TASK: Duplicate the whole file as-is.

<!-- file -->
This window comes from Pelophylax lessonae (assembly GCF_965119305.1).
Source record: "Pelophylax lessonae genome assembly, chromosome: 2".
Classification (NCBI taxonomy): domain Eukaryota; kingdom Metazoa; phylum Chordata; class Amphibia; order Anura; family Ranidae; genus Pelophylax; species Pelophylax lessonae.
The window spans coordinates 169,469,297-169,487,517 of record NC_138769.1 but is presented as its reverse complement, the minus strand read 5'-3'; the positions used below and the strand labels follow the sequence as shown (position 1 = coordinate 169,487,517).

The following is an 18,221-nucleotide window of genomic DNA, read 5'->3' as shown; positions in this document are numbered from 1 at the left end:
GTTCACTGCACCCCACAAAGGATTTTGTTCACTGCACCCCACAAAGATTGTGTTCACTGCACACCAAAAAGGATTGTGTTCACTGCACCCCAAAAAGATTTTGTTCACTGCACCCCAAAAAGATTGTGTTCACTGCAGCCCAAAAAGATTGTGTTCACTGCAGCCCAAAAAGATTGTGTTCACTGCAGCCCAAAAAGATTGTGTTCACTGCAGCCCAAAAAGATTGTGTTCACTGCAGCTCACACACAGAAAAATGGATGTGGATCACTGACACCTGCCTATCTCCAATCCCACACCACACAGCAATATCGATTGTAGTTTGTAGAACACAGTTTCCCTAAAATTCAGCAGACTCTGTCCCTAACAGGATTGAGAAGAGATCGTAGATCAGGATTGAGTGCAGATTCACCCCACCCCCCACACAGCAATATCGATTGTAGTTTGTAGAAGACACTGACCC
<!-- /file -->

This window comes from Pelophylax lessonae (assembly GCF_965119305.1).
Source record: "Pelophylax lessonae genome assembly, chromosome: 2".
Classification (NCBI taxonomy): domain Eukaryota; kingdom Metazoa; phylum Chordata; class Amphibia; order Anura; family Ranidae; genus Pelophylax; species Pelophylax lessonae.
The window spans coordinates 169,469,297-169,487,517 of record NC_138769.1 but is presented as its reverse complement, the minus strand read 5'-3'; the positions used below and the strand labels follow the sequence as shown (position 1 = coordinate 169,487,517).

The following is an 18,221-nucleotide window of genomic DNA, read 5'->3' as shown; positions in this document are numbered from 1 at the left end:
GTTCACTGCACCCCACAAAGGATTTTGTTCACTGCACCCCACAAAGATTGTGTTCACTGCACACCAAAAAGGATTGTGTTCACTGCACCCCAAAAAGATTTTGTTCACTGCACCCCAAAAAGATTGTGTTCACTGCAGCCCAAAAAGATTGTGTTCACTGCAGCCCAAAAAGATTGTGTTCACTGCAGCCCAAAAAGATTGTGTTCACTGCAGCCCAAAAAGATTGTGTTCACTGCAGCTCACACACAGAAAAATGGATGTGGATCACTGACACCTGCCTATCTCCAATCCCACACCACACAGCAATATCGATTGTAGTTTGTAGAACACAGTTTCCCTAAAATTCAGCAGACTCTGTCCCTAACAGGATTGAGAAGAGATCGTAGATCAGGATTGAGTGCAGATTCACCCCACCCCCCACACAGCAATATCGATTGTAGTTTGTAGAAGACACTGACCC